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Using adapted quality-improvement approaches to strengthen community-based health systems and improve care in high HIV-burden sub-Saharan African countries

INTRODUCTION:Achieving long-term retention in HIV care is an important challenge for HIV management and achieving elimination of mother-to-child transmission. Sustainable, affordable strategies are required to achieve this, including strengthening of community-based interventions. Deployment of comm... Full description

Journal Title: AIDS (London) 2015-07, Vol.29 Suppl 2, p.S155-S164
Main Author: Horwood, Christiane M
Other Authors: Youngleson, Michele S , Moses, Edward , Stern, Amy F , Barker, Pierre M
Format: Electronic Article Electronic Article
Language: English
Subjects:
Publisher: England: Copyright Wolters Kluwer Health, Inc
ID: ISSN: 0269-9370
Link: https://www.ncbi.nlm.nih.gov/pubmed/26102626
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title: Using adapted quality-improvement approaches to strengthen community-based health systems and improve care in high HIV-burden sub-Saharan African countries
format: Article
creator:
  • Horwood, Christiane M
  • Youngleson, Michele S
  • Moses, Edward
  • Stern, Amy F
  • Barker, Pierre M
subjects:
  • Africa South of the Sahara - epidemiology
  • AIDS/HIV
  • Anti-HIV Agents - therapeutic use
  • Community Health Services - organization & administration
  • Community Health Services - standards
  • Community Health Workers - organization & administration
  • Community Health Workers - standards
  • Cooperative Behavior
  • Data Collection - methods
  • Health Knowledge, Attitudes, Practice
  • Health Services Research
  • HIV Infections - drug therapy
  • HIV Infections - prevention & control
  • HIV Infections - transmission
  • Humans
  • Infectious Disease Transmission, Vertical - prevention & control
  • Lentivirus
  • Patient Acceptance of Health Care
  • Patient Education as Topic
  • Program Development - methods
  • Program Evaluation
  • Quality Improvement - organization & administration
  • Quality Improvement - standards
  • Retroviridae
ispartof: AIDS (London), 2015-07, Vol.29 Suppl 2, p.S155-S164
description: INTRODUCTION:Achieving long-term retention in HIV care is an important challenge for HIV management and achieving elimination of mother-to-child transmission. Sustainable, affordable strategies are required to achieve this, including strengthening of community-based interventions. Deployment of community-based health workers (CHWs) can improve health outcomes but there is a need to identify systems to support and maintain high-quality performance. Quality-improvement strategies have been successfully implemented to improve quality and coverage of healthcare in facilities and could provide a framework to support community-based interventions. METHODS:Four community-based quality-improvement projects from South Africa, Malawi and Mozambique are described. Community-based improvement teams linked to the facility-based health system participated in learning networks (modified Breakthrough Series), and used quality-improvement methods to improve process performance. Teams were guided by trained quality mentors who used local data to help nurses and CHWs identify gaps in service provision and test solutions. Learning network participants gathered at intervals to share progress and identify successful strategies for improvement. RESULTS:CHWs demonstrated understanding of quality-improvement concepts, tools and methods, and implemented quality-improvement projects successfully. Challenges of using quality-improvement approaches in community settings included adapting processes, particularly data reporting, to the education level and first language of community members. CONCLUSION:Quality-improvement techniques can be implemented by CHWs to improve outcomes in community settings but these approaches require adaptation and additional mentoring support to be successful. More research is required to establish the effectiveness of this approach on processes and outcomes of care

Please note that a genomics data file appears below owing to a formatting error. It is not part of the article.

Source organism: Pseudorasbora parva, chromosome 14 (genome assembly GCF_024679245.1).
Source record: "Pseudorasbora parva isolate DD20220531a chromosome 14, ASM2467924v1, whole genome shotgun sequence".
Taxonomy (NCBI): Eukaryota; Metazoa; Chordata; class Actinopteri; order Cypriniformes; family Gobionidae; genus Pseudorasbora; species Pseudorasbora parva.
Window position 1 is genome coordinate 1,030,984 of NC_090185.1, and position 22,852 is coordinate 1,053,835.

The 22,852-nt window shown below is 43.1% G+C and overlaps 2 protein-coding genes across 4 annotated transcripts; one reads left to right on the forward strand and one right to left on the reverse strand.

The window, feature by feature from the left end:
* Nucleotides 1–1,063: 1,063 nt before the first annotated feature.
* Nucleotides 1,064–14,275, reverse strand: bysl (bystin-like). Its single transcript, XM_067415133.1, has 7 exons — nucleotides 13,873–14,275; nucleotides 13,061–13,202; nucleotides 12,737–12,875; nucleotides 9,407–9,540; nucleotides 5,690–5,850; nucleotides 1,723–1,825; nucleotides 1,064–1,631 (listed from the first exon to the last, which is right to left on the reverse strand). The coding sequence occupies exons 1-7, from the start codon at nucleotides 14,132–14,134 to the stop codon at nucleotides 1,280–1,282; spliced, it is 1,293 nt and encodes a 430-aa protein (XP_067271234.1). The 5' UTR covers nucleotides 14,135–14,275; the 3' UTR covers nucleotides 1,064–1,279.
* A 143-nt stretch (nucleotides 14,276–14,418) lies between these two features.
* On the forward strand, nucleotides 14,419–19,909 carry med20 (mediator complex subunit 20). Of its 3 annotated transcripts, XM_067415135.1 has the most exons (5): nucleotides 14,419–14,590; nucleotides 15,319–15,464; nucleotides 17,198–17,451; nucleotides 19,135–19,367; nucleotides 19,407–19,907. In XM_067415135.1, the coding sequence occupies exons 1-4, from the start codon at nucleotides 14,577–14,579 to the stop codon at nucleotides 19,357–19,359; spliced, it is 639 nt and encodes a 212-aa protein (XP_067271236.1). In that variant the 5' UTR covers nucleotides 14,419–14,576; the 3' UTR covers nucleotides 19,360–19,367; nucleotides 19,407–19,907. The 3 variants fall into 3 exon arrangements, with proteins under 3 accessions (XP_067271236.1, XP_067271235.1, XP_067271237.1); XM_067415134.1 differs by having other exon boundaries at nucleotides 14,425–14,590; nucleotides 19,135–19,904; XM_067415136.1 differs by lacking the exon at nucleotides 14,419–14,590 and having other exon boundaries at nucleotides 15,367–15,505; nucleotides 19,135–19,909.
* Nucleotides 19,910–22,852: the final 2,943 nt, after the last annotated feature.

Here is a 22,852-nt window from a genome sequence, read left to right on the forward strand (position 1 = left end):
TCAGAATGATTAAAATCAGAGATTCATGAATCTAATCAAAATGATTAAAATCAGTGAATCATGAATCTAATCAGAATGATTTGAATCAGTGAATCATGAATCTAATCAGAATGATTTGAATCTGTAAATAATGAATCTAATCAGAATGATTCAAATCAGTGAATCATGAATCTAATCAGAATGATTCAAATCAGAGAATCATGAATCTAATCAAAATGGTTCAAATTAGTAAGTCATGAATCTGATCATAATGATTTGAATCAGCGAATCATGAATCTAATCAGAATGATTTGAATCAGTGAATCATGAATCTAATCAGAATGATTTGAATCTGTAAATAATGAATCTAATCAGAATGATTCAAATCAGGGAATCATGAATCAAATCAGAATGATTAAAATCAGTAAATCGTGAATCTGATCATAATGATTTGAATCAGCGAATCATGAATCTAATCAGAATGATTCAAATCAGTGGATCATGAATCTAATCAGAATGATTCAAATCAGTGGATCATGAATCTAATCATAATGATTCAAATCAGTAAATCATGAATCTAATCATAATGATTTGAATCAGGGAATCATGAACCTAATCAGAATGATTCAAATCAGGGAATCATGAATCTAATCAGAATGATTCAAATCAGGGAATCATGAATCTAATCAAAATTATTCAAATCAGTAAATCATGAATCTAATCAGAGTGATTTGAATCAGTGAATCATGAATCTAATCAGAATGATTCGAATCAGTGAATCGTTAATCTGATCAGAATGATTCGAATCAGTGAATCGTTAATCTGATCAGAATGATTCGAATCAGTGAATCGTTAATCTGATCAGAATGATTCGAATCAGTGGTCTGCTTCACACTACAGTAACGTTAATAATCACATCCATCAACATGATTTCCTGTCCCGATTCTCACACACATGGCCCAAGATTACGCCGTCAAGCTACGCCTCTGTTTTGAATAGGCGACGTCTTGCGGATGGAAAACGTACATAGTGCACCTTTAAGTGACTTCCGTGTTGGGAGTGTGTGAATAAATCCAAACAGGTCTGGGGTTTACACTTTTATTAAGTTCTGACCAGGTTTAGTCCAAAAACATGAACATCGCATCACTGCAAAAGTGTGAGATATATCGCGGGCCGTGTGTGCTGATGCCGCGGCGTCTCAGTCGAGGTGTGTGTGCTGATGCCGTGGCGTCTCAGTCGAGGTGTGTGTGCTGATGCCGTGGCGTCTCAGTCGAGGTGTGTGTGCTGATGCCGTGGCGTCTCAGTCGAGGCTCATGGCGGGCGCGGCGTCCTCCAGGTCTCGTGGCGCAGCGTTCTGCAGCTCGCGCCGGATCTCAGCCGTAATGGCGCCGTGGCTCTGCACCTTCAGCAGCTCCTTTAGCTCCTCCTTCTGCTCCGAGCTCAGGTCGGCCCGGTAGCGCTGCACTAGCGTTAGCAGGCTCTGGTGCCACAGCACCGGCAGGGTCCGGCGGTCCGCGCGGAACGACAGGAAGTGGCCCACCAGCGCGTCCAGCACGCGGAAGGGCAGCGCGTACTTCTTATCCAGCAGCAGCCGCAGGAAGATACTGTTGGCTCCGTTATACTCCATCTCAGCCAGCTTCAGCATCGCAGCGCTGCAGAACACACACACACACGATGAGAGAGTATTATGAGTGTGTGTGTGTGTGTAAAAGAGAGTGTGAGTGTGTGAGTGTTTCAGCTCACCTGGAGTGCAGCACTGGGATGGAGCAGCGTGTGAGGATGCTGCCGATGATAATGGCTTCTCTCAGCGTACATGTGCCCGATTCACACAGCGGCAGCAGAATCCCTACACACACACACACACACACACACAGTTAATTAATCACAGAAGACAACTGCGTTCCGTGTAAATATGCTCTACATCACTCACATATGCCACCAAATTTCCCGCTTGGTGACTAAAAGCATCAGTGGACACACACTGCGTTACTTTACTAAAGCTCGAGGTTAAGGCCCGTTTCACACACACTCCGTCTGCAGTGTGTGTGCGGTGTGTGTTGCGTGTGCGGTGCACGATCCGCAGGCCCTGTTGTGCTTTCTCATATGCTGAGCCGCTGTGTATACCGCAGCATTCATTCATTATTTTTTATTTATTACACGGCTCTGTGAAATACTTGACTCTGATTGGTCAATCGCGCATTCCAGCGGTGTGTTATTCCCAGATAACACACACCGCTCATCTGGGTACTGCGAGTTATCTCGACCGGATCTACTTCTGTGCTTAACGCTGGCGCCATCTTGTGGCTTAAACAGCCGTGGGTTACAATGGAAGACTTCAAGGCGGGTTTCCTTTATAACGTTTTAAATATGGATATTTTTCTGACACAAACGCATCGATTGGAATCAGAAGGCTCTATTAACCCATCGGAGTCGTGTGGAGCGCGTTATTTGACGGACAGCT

language: eng
source:
identifier: ISSN: 0269-9370
fulltext: no_fulltext
issn:
  • 0269-9370
  • 1473-5571
url: Link


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titleUsing adapted quality-improvement approaches to strengthen community-based health systems and improve care in high HIV-burden sub-Saharan African countries
creatorHorwood, Christiane M ; Youngleson, Michele S ; Moses, Edward ; Stern, Amy F ; Barker, Pierre M
creatorcontribHorwood, Christiane M ; Youngleson, Michele S ; Moses, Edward ; Stern, Amy F ; Barker, Pierre M
descriptionINTRODUCTION:Achieving long-term retention in HIV care is an important challenge for HIV management and achieving elimination of mother-to-child transmission. Sustainable, affordable strategies are required to achieve this, including strengthening of community-based interventions. Deployment of community-based health workers (CHWs) can improve health outcomes but there is a need to identify systems to support and maintain high-quality performance. Quality-improvement strategies have been successfully implemented to improve quality and coverage of healthcare in facilities and could provide a framework to support community-based interventions. METHODS:Four community-based quality-improvement projects from South Africa, Malawi and Mozambique are described. Community-based improvement teams linked to the facility-based health system participated in learning networks (modified Breakthrough Series), and used quality-improvement methods to improve process performance. Teams were guided by trained quality mentors who used local data to help nurses and CHWs identify gaps in service provision and test solutions. Learning network participants gathered at intervals to share progress and identify successful strategies for improvement. RESULTS:CHWs demonstrated understanding of quality-improvement concepts, tools and methods, and implemented quality-improvement projects successfully. Challenges of using quality-improvement approaches in community settings included adapting processes, particularly data reporting, to the education level and first language of community members. CONCLUSION:Quality-improvement techniques can be implemented by CHWs to improve outcomes in community settings but these approaches require adaptation and additional mentoring support to be successful. More research is required to establish the effectiveness of this approach on processes and outcomes of care